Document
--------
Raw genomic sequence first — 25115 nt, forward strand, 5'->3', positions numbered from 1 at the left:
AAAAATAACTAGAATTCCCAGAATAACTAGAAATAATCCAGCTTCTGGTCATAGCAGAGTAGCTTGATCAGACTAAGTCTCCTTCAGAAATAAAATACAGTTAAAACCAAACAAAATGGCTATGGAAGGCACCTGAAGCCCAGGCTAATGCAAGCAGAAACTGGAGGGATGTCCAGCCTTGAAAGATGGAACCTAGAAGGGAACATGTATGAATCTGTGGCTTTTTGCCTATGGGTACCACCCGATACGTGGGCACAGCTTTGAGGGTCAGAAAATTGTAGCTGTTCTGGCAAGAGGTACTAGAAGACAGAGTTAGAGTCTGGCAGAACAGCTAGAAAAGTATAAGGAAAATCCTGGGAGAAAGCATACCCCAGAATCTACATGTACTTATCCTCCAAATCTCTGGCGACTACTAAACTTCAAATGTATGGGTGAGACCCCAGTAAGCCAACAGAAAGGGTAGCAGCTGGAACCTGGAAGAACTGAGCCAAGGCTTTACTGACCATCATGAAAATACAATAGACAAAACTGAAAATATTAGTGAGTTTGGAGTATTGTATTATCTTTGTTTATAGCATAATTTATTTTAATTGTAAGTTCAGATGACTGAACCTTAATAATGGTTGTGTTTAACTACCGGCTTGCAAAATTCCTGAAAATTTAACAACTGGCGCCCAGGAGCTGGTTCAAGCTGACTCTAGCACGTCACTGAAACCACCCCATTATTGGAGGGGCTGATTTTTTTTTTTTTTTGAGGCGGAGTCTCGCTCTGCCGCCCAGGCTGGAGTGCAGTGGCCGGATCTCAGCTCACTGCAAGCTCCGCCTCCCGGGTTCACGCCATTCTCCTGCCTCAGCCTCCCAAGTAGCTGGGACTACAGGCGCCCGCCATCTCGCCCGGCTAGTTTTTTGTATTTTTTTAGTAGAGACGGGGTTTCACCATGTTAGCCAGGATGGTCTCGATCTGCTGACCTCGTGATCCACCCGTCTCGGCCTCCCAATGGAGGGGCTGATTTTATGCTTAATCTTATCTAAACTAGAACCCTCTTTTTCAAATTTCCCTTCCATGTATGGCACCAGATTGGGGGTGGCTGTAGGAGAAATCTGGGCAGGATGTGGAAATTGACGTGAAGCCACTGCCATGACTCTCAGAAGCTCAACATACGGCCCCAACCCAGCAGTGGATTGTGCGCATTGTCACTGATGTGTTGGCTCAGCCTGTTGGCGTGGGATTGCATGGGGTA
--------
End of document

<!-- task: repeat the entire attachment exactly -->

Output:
Raw genomic sequence first — 25115 nt, forward strand, 5'->3', positions numbered from 1 at the left:
AAAAATAACTAGAATTCCCAGAATAACTAGAAATAATCCAGCTTCTGGTCATAGCAGAGTAGCTTGATCAGACTAAGTCTCCTTCAGAAATAAAATACAGTTAAAACCAAACAAAATGGCTATGGAAGGCACCTGAAGCCCAGGCTAATGCAAGCAGAAACTGGAGGGATGTCCAGCCTTGAAAGATGGAACCTAGAAGGGAACATGTATGAATCTGTGGCTTTTTGCCTATGGGTACCACCCGATACGTGGGCACAGCTTTGAGGGTCAGAAAATTGTAGCTGTTCTGGCAAGAGGTACTAGAAGACAGAGTTAGAGTCTGGCAGAACAGCTAGAAAAGTATAAGGAAAATCCTGGGAGAAAGCATACCCCAGAATCTACATGTACTTATCCTCCAAATCTCTGGCGACTACTAAACTTCAAATGTATGGGTGAGACCCCAGTAAGCCAACAGAAAGGGTAGCAGCTGGAACCTGGAAGAACTGAGCCAAGGCTTTACTGACCATCATGAAAATACAATAGACAAAACTGAAAATATTAGTGAGTTTGGAGTATTGTATTATCTTTGTTTATAGCATAATTTATTTTAATTGTAAGTTCAGATGACTGAACCTTAATAATGGTTGTGTTTAACTACCGGCTTGCAAAATTCCTGAAAATTTAACAACTGGCGCCCAGGAGCTGGTTCAAGCTGACTCTAGCACGTCACTGAAACCACCCCATTATTGGAGGGGCTGATTTTTTTTTTTTTTTGAGGCGGAGTCTCGCTCTGCCGCCCAGGCTGGAGTGCAGTGGCCGGATCTCAGCTCACTGCAAGCTCCGCCTCCCGGGTTCACGCCATTCTCCTGCCTCAGCCTCCCAAGTAGCTGGGACTACAGGCGCCCGCCATCTCGCCCGGCTAGTTTTTTGTATTTTTTTAGTAGAGACGGGGTTTCACCATGTTAGCCAGGATGGTCTCGATCTGCTGACCTCGTGATCCACCCGTCTCGGCCTCCCAATGGAGGGGCTGATTTTATGCTTAATCTTATCTAAACTAGAACCCTCTTTTTCAAATTTCCCTTCCATGTATGGCACCAGATTGGGGGTGGCTGTAGGAGAAATCTGGGCAGGATGTGGAAATTGACGTGAAGCCACTGCCATGACTCTCAGAAGCTCAACATACGGCCCCAACCCAGCAGTGGATTGTGCGCATTGTCACTGATGTGTTGGCTCAGCCTGTTGGCGTGGGATTGCATGGGGTA